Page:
One day, after hearing my friends recount multiple racist encounters, I confidentially asked one of the students, Arthur, about it after the others left. Recognizing that I had lived a sheltered life, he simply recounted the story of his first English course at the university. He was the only African-American student in the class, and the teacher called him aside after the first day of class. “You need to drop this course,” she advised, “because you are not going to pass it. And if you tell anyone about this conversation, it will be your word against mine.” Arthur chose to stay in the class and, undoubtedly to the teacher’s surprise, he earned an A. I was horrified by the incident he recounted. “That doesn’t happen often, does it?” I inquired. He eyed me sympathetically, recognizing that I didn’t get it yet.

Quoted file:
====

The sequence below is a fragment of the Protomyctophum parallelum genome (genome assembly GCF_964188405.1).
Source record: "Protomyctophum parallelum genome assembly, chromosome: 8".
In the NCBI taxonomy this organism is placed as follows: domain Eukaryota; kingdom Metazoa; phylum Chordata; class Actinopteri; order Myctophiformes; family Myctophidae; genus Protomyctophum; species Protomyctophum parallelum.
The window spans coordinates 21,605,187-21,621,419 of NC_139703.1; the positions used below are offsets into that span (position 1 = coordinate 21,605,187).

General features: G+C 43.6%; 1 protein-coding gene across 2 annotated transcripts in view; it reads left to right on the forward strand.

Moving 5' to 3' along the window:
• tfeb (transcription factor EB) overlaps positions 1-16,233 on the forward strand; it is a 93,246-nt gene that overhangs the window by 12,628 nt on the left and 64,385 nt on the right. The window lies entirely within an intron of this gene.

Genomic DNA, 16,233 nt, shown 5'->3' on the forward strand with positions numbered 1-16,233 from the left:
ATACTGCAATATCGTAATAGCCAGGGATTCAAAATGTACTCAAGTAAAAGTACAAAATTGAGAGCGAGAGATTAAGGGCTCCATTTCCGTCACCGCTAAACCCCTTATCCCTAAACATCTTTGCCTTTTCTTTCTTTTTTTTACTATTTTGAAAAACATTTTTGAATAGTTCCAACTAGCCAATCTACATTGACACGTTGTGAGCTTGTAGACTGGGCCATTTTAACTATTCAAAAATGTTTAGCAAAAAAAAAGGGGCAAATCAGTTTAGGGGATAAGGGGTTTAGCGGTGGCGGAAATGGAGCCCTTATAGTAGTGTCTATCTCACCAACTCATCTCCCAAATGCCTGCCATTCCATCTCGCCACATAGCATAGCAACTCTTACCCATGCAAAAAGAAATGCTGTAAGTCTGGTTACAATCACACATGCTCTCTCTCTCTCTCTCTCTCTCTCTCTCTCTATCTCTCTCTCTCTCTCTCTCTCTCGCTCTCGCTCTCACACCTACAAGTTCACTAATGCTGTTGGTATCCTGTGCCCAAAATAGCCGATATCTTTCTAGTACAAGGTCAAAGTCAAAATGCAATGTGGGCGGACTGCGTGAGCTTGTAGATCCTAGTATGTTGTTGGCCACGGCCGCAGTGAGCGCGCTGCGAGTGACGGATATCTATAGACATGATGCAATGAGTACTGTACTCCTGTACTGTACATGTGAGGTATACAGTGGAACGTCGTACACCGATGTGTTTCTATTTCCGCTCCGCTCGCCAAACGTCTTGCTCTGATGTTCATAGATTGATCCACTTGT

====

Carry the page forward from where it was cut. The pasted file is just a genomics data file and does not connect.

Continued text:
Read more of his stoty here.

Room4Debate: Do barriers to interracial marriage still exist?

 By Kevin Noble Maillard of thegrio.com

Do barriers to interracial marriage still exist? Despite recent media reports that we are living in a “post-racial world” as the face of the American family changes, the numbers do not lie when showing that there is still resistance to black/white relationships.

Formally, all prohibitions on black/white interracial marriage have been removed. The Supreme Court ruled that anti-miscegenation laws were unconstitutional in the 1967 case of Loving v. Virginia. This case made it legal for people to marry the person of their own choosing, regardless of race. No state government can block an interracial marriage after the ruling, the case determined.